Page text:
• Income tax exemption for qualifying grants made to primary producers and small businesses affected by the storms and floods in Australia.
• A new early engagement service will be implemented to assist foreign investors and give them confidence to invest in Australian businesses.
• The corporate collective investment vehicle tax and regulatory framework will be finalised with a revised start date of 1 July 2022.
• Technical amendments will be made to the taxation of financial arrangements rules which will include facilitating access to hedging rules on a portfolio hedging basis.
• The junior minerals exploration incentive which was due to end in 2020–21 will be extended 4 more years, from 1 July 2021 to 30 June 2025.
• A temporary levy will be imposed on offshore petroleum production to recover costs of decommissioning the Laminaria-Corallina oil fields and associated infrastructure.
• The heavy vehicle road user charge will be increased from 25.8 cents per litre to 26.4 cents per litre from 1 July 2021.
• The Boosting Apprenticeship Commencements wage subsidy will be expanded.
• From 1 July 2023 income tax exempt NFPs with an active ABN will be required to submit the information used to self-assess their eligibility for the exemption in an online annual self-review form.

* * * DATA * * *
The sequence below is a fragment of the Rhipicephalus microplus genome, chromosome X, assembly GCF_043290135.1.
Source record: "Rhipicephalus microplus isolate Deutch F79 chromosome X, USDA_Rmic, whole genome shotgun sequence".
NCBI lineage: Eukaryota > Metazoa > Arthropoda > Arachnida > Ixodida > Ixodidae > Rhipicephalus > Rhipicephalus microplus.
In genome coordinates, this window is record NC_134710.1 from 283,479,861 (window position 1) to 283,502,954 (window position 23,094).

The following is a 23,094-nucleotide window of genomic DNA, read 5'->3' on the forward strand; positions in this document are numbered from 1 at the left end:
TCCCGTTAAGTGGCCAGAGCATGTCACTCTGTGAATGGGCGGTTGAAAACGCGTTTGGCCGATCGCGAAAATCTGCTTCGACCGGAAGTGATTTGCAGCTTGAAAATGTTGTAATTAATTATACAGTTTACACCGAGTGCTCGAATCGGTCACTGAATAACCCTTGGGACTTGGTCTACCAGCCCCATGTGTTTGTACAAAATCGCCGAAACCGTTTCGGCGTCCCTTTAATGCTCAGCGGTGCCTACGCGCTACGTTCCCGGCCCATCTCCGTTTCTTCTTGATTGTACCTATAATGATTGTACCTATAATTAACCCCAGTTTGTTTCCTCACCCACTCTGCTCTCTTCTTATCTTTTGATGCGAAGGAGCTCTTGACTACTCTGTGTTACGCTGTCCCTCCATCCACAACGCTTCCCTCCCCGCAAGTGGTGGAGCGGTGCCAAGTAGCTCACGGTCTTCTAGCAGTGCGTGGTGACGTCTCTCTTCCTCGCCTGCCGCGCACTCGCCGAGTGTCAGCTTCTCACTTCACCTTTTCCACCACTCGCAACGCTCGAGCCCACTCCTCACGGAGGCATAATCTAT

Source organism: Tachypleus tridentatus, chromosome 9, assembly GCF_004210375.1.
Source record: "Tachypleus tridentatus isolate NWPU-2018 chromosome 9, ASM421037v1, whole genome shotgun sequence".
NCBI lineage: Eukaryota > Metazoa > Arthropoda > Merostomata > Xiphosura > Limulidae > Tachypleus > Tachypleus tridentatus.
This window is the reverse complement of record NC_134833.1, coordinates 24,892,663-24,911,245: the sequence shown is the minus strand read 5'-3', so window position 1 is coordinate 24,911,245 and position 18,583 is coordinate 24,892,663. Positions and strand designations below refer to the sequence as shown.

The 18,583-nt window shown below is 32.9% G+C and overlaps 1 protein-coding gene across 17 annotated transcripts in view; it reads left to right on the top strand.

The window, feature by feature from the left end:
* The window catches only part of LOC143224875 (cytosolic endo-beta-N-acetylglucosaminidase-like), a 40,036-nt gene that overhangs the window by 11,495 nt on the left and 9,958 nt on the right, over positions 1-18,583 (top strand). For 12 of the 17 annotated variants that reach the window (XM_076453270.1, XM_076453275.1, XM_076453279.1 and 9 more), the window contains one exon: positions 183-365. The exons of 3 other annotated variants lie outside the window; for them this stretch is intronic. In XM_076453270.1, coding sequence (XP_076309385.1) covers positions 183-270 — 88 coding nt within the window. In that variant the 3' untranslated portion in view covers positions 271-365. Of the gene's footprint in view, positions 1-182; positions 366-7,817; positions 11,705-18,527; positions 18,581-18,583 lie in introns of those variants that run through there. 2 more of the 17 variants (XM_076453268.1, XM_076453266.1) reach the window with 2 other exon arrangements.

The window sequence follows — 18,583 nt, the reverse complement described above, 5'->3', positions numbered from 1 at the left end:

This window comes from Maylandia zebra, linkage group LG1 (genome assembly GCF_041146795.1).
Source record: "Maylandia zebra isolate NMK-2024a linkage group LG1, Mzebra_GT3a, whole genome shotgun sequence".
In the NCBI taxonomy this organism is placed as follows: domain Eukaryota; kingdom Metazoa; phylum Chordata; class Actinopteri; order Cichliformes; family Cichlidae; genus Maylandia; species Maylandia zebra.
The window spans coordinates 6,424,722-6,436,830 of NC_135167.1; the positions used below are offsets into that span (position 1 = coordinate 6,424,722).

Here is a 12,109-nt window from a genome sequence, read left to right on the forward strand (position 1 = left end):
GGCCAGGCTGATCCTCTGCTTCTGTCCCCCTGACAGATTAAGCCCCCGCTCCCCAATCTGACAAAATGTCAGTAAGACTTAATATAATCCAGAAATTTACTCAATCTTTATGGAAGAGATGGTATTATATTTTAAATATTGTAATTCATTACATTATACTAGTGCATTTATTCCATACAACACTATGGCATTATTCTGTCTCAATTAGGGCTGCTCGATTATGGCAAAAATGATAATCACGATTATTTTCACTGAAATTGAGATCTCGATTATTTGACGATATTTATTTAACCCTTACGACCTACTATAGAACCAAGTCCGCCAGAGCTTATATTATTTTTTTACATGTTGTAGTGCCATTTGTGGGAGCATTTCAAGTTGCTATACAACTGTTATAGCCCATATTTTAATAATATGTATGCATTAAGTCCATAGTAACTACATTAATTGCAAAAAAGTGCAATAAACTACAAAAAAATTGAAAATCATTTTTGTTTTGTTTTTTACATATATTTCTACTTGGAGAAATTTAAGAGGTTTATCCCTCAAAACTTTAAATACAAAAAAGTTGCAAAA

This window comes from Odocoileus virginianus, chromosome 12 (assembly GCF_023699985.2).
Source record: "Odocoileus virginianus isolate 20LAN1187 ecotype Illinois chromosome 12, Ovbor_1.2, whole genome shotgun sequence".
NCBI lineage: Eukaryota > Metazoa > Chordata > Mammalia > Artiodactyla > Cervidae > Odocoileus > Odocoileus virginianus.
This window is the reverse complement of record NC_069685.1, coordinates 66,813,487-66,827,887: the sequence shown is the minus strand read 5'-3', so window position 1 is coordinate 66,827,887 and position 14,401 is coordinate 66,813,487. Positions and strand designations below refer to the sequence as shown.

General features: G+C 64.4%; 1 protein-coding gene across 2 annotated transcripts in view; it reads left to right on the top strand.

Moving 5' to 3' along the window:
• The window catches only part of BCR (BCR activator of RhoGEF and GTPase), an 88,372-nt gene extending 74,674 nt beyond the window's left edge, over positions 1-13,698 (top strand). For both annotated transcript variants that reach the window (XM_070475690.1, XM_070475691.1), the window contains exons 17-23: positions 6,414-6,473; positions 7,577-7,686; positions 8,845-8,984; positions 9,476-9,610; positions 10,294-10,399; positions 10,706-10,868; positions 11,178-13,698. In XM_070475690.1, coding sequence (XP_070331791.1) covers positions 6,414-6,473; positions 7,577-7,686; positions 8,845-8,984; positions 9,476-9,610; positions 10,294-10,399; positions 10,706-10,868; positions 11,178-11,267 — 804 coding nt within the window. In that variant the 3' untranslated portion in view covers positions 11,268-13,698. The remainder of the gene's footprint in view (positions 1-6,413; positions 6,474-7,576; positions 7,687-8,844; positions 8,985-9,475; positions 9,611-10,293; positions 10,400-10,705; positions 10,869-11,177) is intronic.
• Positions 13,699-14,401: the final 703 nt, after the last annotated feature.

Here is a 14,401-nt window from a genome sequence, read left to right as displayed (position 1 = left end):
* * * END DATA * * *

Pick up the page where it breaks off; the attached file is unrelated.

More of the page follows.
• Australian Associated Press Ltd, Virtual War Memorial Limited and Scripture Union Queensland have been added to the list of specifically listed DGRs for a period beginning 1 July 2021.
• Cambridge Australia Scholarships Limited and Foundation 1901 Limited have had their DGR status extended by 5 years.
• Concessional tax treatment for offshore banking units will be removed.
• The list of jurisdictions that have an effective information sharing agreement with Australia will be updated.
• New Zealand will maintain its primary taxing right over members of its sporting teams and support staff located in Australia due to COVID-19.
• From 1 July 2022, individuals aged 67 to 74 will no longer be required to meet the work test when making or receiving non-concessional superannuation contributions or salary sacrificed contributions.
• From 1 July 2022, the eligibility age to make downsizer contributions into superannuation will be reduced from 65 to 60 years of age.
• The maximum amount of contributions that can be released from superannuation under the first home super saver scheme (FHSSS) will be increased from $30,000 to $50,000 from 1 July 2022.
• Technical amendments will be made to the first home super saver scheme (FHSSS) legislation to improve its operation and assist those who make errors in their FHSSS release applications.
• The central management and control safe harbour test for an SMSF to be considered an Australian superannuation fund will be extended from 2 years to 5 years. Also, the active member test will be removed.